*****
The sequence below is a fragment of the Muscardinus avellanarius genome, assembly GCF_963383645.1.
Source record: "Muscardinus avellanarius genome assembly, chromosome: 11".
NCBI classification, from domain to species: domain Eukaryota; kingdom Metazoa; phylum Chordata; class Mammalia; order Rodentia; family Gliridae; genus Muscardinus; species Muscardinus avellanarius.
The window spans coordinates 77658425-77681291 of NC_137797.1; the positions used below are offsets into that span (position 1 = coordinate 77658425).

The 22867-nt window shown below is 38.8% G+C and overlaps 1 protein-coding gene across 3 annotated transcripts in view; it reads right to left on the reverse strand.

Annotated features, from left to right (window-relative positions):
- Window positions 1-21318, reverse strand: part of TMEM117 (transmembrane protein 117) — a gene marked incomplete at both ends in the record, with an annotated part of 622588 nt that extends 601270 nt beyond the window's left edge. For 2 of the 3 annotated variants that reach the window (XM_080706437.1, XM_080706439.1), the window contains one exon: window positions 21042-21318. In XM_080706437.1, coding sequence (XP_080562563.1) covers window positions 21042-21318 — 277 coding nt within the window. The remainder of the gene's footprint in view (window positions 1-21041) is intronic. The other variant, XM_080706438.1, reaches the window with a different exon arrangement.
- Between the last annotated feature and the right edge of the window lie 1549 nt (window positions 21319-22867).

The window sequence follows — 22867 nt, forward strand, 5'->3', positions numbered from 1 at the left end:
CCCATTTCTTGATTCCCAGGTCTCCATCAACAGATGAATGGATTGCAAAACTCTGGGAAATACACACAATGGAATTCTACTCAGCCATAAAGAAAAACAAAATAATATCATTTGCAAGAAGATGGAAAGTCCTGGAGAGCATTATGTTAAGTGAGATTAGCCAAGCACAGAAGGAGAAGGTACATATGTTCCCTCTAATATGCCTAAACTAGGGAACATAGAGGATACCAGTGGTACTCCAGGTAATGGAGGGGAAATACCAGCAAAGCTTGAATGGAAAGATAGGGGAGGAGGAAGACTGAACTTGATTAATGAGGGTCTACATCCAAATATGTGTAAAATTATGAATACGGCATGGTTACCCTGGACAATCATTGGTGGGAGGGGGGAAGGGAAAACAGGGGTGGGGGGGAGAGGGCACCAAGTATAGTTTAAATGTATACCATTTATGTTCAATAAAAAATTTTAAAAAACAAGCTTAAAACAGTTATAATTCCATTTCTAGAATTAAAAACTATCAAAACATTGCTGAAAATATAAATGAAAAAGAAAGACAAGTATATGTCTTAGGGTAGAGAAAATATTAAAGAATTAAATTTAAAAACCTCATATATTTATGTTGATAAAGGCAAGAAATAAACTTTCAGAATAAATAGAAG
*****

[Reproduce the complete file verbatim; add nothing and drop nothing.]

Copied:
The sequence below is a fragment of the Muscardinus avellanarius genome, assembly GCF_963383645.1.
Source record: "Muscardinus avellanarius genome assembly, chromosome: 11".
NCBI classification, from domain to species: domain Eukaryota; kingdom Metazoa; phylum Chordata; class Mammalia; order Rodentia; family Gliridae; genus Muscardinus; species Muscardinus avellanarius.
The window spans coordinates 77658425-77681291 of NC_137797.1; the positions used below are offsets into that span (position 1 = coordinate 77658425).

The 22867-nt window shown below is 38.8% G+C and overlaps 1 protein-coding gene across 3 annotated transcripts in view; it reads right to left on the reverse strand.

Annotated features, from left to right (window-relative positions):
- Window positions 1-21318, reverse strand: part of TMEM117 (transmembrane protein 117) — a gene marked incomplete at both ends in the record, with an annotated part of 622588 nt that extends 601270 nt beyond the window's left edge. For 2 of the 3 annotated variants that reach the window (XM_080706437.1, XM_080706439.1), the window contains one exon: window positions 21042-21318. In XM_080706437.1, coding sequence (XP_080562563.1) covers window positions 21042-21318 — 277 coding nt within the window. The remainder of the gene's footprint in view (window positions 1-21041) is intronic. The other variant, XM_080706438.1, reaches the window with a different exon arrangement.
- Between the last annotated feature and the right edge of the window lie 1549 nt (window positions 21319-22867).

The window sequence follows — 22867 nt, forward strand, 5'->3', positions numbered from 1 at the left end:
CCCATTTCTTGATTCCCAGGTCTCCATCAACAGATGAATGGATTGCAAAACTCTGGGAAATACACACAATGGAATTCTACTCAGCCATAAAGAAAAACAAAATAATATCATTTGCAAGAAGATGGAAAGTCCTGGAGAGCATTATGTTAAGTGAGATTAGCCAAGCACAGAAGGAGAAGGTACATATGTTCCCTCTAATATGCCTAAACTAGGGAACATAGAGGATACCAGTGGTACTCCAGGTAATGGAGGGGAAATACCAGCAAAGCTTGAATGGAAAGATAGGGGAGGAGGAAGACTGAACTTGATTAATGAGGGTCTACATCCAAATATGTGTAAAATTATGAATACGGCATGGTTACCCTGGACAATCATTGGTGGGAGGGGGGAAGGGAAAACAGGGGTGGGGGGGAGAGGGCACCAAGTATAGTTTAAATGTATACCATTTATGTTCAATAAAAAATTTTAAAAAACAAGCTTAAAACAGTTATAATTCCATTTCTAGAATTAAAAACTATCAAAACATTGCTGAAAATATAAATGAAAAAGAAAGACAAGTATATGTCTTAGGGTAGAGAAAATATTAAAGAATTAAATTTAAAAACCTCATATATTTATGTTGATAAAGGCAAGAAATAAACTTTCAGAATAAATAGAAG